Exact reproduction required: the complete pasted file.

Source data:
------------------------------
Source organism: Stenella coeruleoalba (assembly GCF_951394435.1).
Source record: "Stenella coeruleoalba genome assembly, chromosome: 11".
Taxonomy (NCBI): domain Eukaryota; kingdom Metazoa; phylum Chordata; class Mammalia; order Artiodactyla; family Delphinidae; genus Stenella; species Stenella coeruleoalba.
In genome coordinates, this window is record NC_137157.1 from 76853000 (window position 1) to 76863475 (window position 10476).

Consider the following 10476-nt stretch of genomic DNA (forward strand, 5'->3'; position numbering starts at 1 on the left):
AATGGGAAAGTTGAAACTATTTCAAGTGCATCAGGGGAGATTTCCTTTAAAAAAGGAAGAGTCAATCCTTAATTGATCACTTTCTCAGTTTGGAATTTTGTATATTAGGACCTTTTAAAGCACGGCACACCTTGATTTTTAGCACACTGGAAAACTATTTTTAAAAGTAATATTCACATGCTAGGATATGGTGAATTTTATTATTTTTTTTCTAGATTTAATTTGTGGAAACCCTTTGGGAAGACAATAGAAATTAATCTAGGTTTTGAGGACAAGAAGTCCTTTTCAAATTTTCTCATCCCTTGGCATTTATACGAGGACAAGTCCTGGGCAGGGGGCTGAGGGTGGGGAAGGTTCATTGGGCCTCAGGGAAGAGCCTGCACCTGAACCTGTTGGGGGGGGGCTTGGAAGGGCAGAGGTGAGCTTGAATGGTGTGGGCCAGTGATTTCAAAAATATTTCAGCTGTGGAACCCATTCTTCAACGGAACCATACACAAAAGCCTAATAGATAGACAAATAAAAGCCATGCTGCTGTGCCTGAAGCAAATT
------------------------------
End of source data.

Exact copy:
Source organism: Stenella coeruleoalba (assembly GCF_951394435.1).
Source record: "Stenella coeruleoalba genome assembly, chromosome: 11".
Taxonomy (NCBI): domain Eukaryota; kingdom Metazoa; phylum Chordata; class Mammalia; order Artiodactyla; family Delphinidae; genus Stenella; species Stenella coeruleoalba.
In genome coordinates, this window is record NC_137157.1 from 76853000 (window position 1) to 76863475 (window position 10476).

Consider the following 10476-nt stretch of genomic DNA (forward strand, 5'->3'; position numbering starts at 1 on the left):
AATGGGAAAGTTGAAACTATTTCAAGTGCATCAGGGGAGATTTCCTTTAAAAAAGGAAGAGTCAATCCTTAATTGATCACTTTCTCAGTTTGGAATTTTGTATATTAGGACCTTTTAAAGCACGGCACACCTTGATTTTTAGCACACTGGAAAACTATTTTTAAAAGTAATATTCACATGCTAGGATATGGTGAATTTTATTATTTTTTTTCTAGATTTAATTTGTGGAAACCCTTTGGGAAGACAATAGAAATTAATCTAGGTTTTGAGGACAAGAAGTCCTTTTCAAATTTTCTCATCCCTTGGCATTTATACGAGGACAAGTCCTGGGCAGGGGGCTGAGGGTGGGGAAGGTTCATTGGGCCTCAGGGAAGAGCCTGCACCTGAACCTGTTGGGGGGGGGCTTGGAAGGGCAGAGGTGAGCTTGAATGGTGTGGGCCAGTGATTTCAAAAATATTTCAGCTGTGGAACCCATTCTTCAACGGAACCATACACAAAAGCCTAATAGATAGACAAATAAAAGCCATGCTGCTGTGCCTGAAGCAAATT